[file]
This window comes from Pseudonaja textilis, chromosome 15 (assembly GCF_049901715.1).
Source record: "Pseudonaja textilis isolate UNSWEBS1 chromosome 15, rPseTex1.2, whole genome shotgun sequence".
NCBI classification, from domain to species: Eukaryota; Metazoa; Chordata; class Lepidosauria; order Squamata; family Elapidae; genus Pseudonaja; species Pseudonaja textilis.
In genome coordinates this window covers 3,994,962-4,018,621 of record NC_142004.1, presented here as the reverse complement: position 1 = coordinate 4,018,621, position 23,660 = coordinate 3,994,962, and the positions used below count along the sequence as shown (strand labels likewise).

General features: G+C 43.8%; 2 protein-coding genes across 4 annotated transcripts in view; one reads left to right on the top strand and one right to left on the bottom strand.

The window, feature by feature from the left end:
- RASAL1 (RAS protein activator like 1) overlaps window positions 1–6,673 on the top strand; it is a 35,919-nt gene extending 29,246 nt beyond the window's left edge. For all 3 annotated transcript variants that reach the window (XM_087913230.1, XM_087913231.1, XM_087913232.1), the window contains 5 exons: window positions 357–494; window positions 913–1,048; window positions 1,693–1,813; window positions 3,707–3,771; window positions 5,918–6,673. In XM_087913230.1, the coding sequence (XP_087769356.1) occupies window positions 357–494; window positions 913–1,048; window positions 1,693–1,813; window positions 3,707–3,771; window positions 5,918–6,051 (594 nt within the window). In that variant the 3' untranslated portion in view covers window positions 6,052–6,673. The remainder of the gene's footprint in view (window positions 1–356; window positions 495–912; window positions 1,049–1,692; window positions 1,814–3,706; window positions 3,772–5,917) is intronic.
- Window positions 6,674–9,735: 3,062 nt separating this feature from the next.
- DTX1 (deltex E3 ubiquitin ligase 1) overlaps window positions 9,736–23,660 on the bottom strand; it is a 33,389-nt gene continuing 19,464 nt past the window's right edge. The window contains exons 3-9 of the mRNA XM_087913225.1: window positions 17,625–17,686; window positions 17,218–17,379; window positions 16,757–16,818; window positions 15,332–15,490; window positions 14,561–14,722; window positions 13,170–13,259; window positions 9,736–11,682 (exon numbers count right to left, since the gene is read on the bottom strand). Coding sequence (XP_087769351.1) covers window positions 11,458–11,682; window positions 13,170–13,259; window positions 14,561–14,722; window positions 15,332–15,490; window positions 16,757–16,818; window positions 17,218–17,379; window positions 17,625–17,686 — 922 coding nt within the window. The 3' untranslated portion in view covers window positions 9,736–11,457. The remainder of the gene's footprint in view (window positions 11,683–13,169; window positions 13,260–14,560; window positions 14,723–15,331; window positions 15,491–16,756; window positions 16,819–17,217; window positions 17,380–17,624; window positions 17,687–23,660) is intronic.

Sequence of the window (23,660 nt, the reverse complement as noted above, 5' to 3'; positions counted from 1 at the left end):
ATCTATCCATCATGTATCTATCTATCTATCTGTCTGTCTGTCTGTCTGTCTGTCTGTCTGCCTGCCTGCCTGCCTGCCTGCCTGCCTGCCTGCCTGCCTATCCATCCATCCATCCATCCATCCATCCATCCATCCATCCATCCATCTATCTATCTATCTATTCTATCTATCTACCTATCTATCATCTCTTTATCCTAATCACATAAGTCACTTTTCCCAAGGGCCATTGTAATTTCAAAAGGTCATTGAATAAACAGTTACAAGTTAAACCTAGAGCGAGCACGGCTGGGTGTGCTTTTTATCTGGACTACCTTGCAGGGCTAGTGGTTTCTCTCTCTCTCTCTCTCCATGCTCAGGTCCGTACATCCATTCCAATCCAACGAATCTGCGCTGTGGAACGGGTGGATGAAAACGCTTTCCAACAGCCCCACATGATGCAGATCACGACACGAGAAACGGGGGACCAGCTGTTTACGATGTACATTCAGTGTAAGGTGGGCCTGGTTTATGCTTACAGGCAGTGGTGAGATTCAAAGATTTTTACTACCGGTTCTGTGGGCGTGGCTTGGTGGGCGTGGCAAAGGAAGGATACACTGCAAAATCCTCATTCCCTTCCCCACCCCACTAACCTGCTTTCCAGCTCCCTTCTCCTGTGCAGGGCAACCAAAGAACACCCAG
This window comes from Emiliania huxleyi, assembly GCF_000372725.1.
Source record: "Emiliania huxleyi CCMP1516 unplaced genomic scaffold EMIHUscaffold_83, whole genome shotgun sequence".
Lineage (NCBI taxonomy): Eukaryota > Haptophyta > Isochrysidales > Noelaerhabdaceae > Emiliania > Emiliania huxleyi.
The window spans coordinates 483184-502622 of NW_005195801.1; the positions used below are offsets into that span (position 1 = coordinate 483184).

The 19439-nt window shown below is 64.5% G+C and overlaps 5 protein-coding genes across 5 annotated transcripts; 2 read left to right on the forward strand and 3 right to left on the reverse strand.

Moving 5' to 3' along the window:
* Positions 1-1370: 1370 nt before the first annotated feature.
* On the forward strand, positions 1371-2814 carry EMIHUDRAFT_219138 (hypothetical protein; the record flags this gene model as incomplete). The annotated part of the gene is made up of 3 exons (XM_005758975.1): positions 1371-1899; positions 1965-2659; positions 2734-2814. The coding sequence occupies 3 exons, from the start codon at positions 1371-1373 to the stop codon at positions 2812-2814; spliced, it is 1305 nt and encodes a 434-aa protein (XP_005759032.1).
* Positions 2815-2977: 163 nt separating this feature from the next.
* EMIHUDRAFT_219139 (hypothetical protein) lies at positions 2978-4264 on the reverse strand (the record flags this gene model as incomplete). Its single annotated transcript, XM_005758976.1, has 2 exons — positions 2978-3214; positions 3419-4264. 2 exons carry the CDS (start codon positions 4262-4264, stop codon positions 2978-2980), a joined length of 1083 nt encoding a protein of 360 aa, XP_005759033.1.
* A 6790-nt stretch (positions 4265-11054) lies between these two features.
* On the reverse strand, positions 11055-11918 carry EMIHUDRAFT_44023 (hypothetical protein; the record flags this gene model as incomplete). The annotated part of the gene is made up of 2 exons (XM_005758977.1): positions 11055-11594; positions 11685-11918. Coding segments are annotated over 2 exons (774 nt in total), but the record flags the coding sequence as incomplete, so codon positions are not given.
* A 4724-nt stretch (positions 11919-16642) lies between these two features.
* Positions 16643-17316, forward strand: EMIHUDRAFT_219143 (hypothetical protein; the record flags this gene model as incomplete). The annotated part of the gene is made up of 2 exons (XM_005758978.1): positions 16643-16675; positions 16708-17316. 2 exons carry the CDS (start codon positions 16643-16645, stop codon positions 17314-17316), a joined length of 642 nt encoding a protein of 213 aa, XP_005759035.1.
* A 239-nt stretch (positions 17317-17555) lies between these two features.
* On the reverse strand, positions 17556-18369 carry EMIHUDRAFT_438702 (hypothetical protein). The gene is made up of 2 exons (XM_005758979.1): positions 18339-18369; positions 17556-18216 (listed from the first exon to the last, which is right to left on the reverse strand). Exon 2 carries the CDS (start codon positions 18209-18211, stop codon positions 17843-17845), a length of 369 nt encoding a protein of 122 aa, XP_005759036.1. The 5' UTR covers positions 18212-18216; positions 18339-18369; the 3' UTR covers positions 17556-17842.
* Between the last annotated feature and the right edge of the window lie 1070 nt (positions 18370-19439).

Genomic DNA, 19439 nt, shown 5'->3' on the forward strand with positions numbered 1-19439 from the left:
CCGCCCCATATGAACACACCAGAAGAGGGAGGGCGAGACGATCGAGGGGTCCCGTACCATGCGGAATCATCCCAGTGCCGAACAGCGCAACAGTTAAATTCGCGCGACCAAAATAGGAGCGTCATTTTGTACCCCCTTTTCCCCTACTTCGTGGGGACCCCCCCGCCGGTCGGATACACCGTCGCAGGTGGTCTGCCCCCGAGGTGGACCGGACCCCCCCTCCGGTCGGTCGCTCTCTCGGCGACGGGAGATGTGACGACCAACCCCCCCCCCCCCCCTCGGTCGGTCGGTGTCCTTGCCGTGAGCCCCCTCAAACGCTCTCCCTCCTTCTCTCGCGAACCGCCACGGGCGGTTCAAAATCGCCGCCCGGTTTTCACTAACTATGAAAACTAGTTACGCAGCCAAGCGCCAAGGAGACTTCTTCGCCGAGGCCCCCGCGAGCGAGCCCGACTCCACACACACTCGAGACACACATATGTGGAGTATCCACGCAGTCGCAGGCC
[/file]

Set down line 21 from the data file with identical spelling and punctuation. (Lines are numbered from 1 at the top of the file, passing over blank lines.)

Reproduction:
* EMIHUDRAFT_219139 (hypothetical protein) lies at positions 2978-4264 on the reverse strand (the record flags this gene model as incomplete). Its single annotated transcript, XM_005758976.1, has 2 exons — positions 2978-3214; positions 3419-4264. 2 exons carry the CDS (start codon positions 4262-4264, stop codon positions 2978-2980), a joined length of 1083 nt encoding a protein of 360 aa, XP_005759033.1.